Grounding is a coping skill you can easily learn and practice anywhere at any time. I use it just about every day. Grounding is a simple exercise that instantly jerks your mind out of the chaos of your head and back into the present moment. When you calm your mind, you calm your brain and body.

The First Step: Calm Your Breath

With any practice intended to calm you down, it’s important to remember to first control and slow your breathing. Taking long, deep breaths counters the amygdala alarm, slows your heart rate, and activates your calming parasympathetic nervous system. The basic steps of controlled breathing can vary slightly with different philosophies and get very involved or stay really simple. Most teachings include three basic steps:

  1. With a closed mouth, inhale deeply through your nose for a count (usually three to six), making sure your abdomen expands.
  2. At the top of the inhalation, hold your breath for a certain number of counts (usually two to four).
  3. Exhale completely through your mouth or nose for a count longer than the inhalation.

Grounding is a form of mindfulness

Grounding is a  practice. While I couldn’t find any specific studies conducted on grounding, the scientific evidence for mindfulness helping calm your brain and body is overwhelming. There is an ensemble of neural networks, called the default mode network (DFM), which is your brain’s go-to state when it’s at rest, not doing anything in particular. Science discovered the DFM using functional MRI studies where people were asked to lay in the scanner with no specific thinking assignment. The scans showed that their mindless mental activity was mostly repetitive ruminative thoughts.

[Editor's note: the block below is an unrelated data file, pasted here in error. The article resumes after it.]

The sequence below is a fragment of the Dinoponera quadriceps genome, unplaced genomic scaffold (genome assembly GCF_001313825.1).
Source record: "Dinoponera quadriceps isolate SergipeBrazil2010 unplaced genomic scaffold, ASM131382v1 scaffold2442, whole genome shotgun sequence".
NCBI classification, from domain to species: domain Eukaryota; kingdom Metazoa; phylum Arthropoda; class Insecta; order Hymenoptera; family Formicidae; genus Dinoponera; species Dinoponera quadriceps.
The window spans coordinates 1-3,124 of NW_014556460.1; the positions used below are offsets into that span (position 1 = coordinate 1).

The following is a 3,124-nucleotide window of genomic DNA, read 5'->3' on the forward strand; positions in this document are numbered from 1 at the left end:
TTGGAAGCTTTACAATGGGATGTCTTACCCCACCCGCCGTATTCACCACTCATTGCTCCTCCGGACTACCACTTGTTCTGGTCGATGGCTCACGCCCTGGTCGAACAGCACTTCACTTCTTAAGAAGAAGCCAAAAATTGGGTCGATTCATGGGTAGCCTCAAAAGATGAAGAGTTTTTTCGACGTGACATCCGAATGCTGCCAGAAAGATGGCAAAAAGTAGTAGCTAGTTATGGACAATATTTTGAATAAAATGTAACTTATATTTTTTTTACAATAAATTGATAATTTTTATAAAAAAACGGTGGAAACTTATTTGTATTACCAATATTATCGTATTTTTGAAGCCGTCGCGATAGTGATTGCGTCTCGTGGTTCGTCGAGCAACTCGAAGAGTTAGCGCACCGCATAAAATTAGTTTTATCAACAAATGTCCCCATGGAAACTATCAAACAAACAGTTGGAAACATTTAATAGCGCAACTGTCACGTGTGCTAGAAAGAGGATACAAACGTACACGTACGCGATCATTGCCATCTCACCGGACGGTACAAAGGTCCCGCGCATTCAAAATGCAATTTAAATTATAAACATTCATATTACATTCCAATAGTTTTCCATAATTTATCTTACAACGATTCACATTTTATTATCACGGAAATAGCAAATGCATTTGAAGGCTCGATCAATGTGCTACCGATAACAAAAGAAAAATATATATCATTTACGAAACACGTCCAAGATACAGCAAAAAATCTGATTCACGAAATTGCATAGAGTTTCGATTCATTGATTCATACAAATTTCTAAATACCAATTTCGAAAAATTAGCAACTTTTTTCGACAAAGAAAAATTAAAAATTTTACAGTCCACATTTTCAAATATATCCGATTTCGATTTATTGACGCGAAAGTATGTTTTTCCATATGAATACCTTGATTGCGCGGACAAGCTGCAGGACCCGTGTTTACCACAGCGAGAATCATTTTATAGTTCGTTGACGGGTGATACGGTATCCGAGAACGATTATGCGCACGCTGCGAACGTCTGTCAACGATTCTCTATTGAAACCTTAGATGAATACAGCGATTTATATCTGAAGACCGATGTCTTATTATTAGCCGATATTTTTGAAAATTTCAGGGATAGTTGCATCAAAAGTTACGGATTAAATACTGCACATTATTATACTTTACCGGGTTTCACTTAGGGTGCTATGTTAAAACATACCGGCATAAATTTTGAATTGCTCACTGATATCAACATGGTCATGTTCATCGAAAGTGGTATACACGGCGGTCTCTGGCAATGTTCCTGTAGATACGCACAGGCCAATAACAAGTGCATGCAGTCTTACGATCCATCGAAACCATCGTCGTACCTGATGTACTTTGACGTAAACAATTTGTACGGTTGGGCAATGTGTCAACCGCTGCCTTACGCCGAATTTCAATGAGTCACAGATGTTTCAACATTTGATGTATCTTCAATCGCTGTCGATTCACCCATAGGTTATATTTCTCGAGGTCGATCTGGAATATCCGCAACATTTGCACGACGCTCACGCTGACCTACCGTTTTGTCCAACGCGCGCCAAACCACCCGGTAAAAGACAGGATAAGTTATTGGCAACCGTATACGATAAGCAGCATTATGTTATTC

In mindfulness, by intentionally directing attention inward and cultivating awareness of your breath or something else, you are becoming aware of what your DFM is up to and exerting control over it. Guiding your DFM is a skill that you practice and develop just like learning to play the piano. You are training your brain to break free of negative thought loops and to orient itself in the present moment.

How to ground yourself

Slow your breathing first and continue by moving through the grounding exercises below. In this grounding exercise, you direct your attention to each of your senses which brings your focus into your physical environment at the moment. The idea is to avert your attention away from your thoughts.

5: Acknowledge five things you see around you in your immediate surroundings. Maybe it’s a book, a pen, or a spot on the wall.

4: Acknowledge four things you can feel. This could be your bottom sitting on the chair, your feet resting on the floor, or glasses sitting on your nose.

3: Acknowledge three things you hear. Remember, you want to turn your focus away from your thoughts. So, the sounds need to be external. For example, maybe you hear traffic in the background or a bird chirping.

2Acknowledge two things you can smell. Does the air have a particular scent? Can you smell your shampoo or deodorant? If you can’t pick out a smell, you may want to go find one, like some scented soap or a piece of fruit.

1: Acknowledge one thing you can taste. What does the inside of your mouth taste like? It might be Coffee or lunch.